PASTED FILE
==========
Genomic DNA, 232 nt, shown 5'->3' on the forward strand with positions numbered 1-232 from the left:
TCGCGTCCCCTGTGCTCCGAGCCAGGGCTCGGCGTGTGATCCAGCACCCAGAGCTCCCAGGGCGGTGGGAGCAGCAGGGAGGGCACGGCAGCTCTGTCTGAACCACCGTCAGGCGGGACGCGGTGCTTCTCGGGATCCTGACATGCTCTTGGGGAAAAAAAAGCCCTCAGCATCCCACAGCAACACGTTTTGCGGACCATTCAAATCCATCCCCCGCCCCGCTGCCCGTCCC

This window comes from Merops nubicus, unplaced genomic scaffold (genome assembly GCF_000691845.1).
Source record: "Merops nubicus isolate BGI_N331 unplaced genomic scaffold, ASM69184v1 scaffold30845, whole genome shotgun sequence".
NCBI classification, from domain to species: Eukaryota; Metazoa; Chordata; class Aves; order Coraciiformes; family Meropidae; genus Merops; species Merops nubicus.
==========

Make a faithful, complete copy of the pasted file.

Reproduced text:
Genomic DNA, 232 nt, shown 5'->3' on the forward strand with positions numbered 1-232 from the left:
TCGCGTCCCCTGTGCTCCGAGCCAGGGCTCGGCGTGTGATCCAGCACCCAGAGCTCCCAGGGCGGTGGGAGCAGCAGGGAGGGCACGGCAGCTCTGTCTGAACCACCGTCAGGCGGGACGCGGTGCTTCTCGGGATCCTGACATGCTCTTGGGGAAAAAAAAGCCCTCAGCATCCCACAGCAACACGTTTTGCGGACCATTCAAATCCATCCCCCGCCCCGCTGCCCGTCCC

This window comes from Merops nubicus, unplaced genomic scaffold (genome assembly GCF_000691845.1).
Source record: "Merops nubicus isolate BGI_N331 unplaced genomic scaffold, ASM69184v1 scaffold30845, whole genome shotgun sequence".
NCBI classification, from domain to species: Eukaryota; Metazoa; Chordata; class Aves; order Coraciiformes; family Meropidae; genus Merops; species Merops nubicus.